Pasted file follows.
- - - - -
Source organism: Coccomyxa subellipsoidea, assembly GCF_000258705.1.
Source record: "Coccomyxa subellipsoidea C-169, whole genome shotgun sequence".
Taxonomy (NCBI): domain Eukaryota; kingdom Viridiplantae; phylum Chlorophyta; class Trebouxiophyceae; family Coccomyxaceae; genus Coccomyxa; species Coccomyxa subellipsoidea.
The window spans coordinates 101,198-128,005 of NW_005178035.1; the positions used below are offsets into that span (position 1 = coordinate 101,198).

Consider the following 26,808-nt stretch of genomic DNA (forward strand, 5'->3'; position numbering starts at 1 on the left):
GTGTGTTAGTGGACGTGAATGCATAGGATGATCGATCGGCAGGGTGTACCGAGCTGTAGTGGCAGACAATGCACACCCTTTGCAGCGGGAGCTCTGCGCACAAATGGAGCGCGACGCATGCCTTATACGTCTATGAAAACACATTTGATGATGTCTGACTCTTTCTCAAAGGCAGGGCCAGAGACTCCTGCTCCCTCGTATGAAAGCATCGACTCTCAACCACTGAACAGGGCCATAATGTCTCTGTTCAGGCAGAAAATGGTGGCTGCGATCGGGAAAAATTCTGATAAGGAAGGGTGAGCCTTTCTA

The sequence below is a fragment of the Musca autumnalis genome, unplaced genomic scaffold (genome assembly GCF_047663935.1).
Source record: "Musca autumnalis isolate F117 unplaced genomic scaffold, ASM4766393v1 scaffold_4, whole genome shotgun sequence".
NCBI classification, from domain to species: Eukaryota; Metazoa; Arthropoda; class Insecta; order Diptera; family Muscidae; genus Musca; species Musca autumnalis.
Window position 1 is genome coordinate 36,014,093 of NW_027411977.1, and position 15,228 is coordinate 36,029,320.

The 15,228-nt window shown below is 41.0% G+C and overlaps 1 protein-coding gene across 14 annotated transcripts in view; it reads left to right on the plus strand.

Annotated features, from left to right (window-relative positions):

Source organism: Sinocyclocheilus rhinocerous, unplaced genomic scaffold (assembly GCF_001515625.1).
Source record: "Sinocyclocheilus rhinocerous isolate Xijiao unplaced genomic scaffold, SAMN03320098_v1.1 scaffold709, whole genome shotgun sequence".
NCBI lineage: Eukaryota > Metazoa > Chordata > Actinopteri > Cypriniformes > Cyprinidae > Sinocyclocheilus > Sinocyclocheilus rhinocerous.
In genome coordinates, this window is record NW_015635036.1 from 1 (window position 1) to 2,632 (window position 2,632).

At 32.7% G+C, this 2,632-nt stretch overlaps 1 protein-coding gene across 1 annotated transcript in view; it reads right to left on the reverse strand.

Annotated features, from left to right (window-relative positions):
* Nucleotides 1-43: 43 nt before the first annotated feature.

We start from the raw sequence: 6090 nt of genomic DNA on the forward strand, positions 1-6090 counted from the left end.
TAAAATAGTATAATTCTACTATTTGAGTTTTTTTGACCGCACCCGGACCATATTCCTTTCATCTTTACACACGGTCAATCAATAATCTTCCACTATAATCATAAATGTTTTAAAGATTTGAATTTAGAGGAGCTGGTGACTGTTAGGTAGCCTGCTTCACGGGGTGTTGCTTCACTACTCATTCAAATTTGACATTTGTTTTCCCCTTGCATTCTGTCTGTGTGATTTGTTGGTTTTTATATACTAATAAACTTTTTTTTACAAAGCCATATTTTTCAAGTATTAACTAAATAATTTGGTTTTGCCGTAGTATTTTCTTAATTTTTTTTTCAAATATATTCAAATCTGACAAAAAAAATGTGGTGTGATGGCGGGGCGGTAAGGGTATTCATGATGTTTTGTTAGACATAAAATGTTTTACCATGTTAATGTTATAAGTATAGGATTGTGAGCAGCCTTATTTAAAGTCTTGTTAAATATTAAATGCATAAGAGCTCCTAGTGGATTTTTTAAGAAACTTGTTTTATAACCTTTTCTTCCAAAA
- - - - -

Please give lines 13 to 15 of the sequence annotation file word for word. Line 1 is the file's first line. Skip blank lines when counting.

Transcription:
Source organism: Sinocyclocheilus rhinocerous, unplaced genomic scaffold (assembly GCF_001515625.1).
Source record: "Sinocyclocheilus rhinocerous isolate Xijiao unplaced genomic scaffold, SAMN03320098_v1.1 scaffold709, whole genome shotgun sequence".
NCBI lineage: Eukaryota > Metazoa > Chordata > Actinopteri > Cypriniformes > Cyprinidae > Sinocyclocheilus > Sinocyclocheilus rhinocerous.